About six or seven years ago, I worked the graveyard shift at a hotel in the small town where I grew up. I’d graduated college, lived abroad, and was now back living with my parents.
One night, there were two, maybe three guests in the hotel. It was close to two in the morning, and I was sure they’d gone to bed. The lobby was empty, ghostly. I could see out the front doors to a night just as empty. The air inside twitched and hummed with florescence. Sometimes it could get very lonely in there. I didn’t want to watch Netflix, didn’t want to do the coursework that I was supposed to be doing to become certified as a teacher, and didn’t want to write. Instead, I opened YouTube and searched for a young singer from Britain I’d heard of named Laura Marling. I found an entire show of hers from Germany. I watched the first part, then the second, then the third, and then the fourth. I was transfixed.
When I finished watching the concert, I immediately went to Amazon and ordered Marling’s debut album “Alas, I Cannot Swim.” The first time I saw her live was a year or so later, in Dallas. My sister and I went because when one of us loves something, the other loves it too. When we got home that night, I couldn’t sleep. I wrote a song about leaving, about moving on, about not standing still. I wrote a song about looking for something beautiful and full of purpose. Later, that song would become my band’s first single.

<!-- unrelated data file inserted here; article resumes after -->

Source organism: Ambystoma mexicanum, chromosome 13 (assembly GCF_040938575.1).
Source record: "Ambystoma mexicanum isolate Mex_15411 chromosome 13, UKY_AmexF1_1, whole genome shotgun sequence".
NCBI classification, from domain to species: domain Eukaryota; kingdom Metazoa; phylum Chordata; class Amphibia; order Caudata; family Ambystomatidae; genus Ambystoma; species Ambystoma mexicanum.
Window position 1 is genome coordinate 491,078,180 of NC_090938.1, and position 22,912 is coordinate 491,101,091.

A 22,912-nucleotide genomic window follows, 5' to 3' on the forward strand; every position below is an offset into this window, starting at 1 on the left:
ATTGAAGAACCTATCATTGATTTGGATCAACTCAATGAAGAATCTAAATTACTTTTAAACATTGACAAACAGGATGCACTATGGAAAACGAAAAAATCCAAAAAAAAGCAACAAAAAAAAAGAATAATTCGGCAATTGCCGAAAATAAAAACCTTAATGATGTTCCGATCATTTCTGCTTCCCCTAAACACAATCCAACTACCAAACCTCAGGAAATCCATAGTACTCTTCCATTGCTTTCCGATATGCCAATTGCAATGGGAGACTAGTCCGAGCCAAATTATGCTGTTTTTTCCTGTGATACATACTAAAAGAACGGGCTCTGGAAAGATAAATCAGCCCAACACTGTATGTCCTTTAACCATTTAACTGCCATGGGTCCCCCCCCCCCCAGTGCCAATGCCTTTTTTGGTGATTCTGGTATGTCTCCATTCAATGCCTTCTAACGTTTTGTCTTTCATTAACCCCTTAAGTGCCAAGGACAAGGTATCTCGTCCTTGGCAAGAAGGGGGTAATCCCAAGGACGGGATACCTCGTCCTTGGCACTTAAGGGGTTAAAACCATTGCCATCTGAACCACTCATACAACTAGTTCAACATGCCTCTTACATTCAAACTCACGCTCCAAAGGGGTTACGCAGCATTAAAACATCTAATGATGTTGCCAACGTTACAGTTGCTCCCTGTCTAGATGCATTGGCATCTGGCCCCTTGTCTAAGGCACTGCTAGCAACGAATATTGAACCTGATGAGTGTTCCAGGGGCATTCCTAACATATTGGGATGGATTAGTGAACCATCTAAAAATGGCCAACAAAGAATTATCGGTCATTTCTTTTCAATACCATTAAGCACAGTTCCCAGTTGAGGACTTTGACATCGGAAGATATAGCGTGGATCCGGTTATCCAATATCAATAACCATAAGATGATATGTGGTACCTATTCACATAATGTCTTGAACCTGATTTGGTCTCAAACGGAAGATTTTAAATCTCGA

I don’t know if there’s a way for me to explain how much Laura Marling’s music means to me. It’s part of me, ingrained in my psyche. Every time she puts new work out, I listen, and a single word comes flooding into my heart. Yes. As in—yes—this is me. Yes—this is my life.
Marling is releasing a new album called “Short Movie” on March 24, and “False Hope” is the second single. Up until now, she’s stuck mostly to acoustic guitar and a folksy sound. “Short Movie” is her first self-produced album, and it’s already sounding braver and brasher than anything she’s done. Her vocals are guttural. Where she usually begins a song by plucking a delicate guitar line, “False Hope” comes in with heavy strumming, a bite of grit and nastiness in the tone.
As the song gets to the bridge, she sings of a woman downstairs who’s lost her mind. “She’ll be all right tomorrow. Neither of us are gonna sleep tonight so it’ll come slow. I hear you banging through the wall, a dying animal’s last call.” The words and the music are full of cageyness, of unspent anguish, of longing and scratching, and momentary insanity. It feels as if something will surely burst.
Instead, the song slips back into another verse then another chorus. The form returns to what we expect it to be. Except everything’s looser than it was before. Something’s been shaken free, something that can’t go back to the cohesion of the first two verses and choruses. The last we hear is a single note, sliding into discord. The sound is empty, ghostly.
If you like “False Hope,” listen to “Short Movie” and “The Beast” by Laura Marling. If you’re at SXSW this week, you can find all her shows listed here.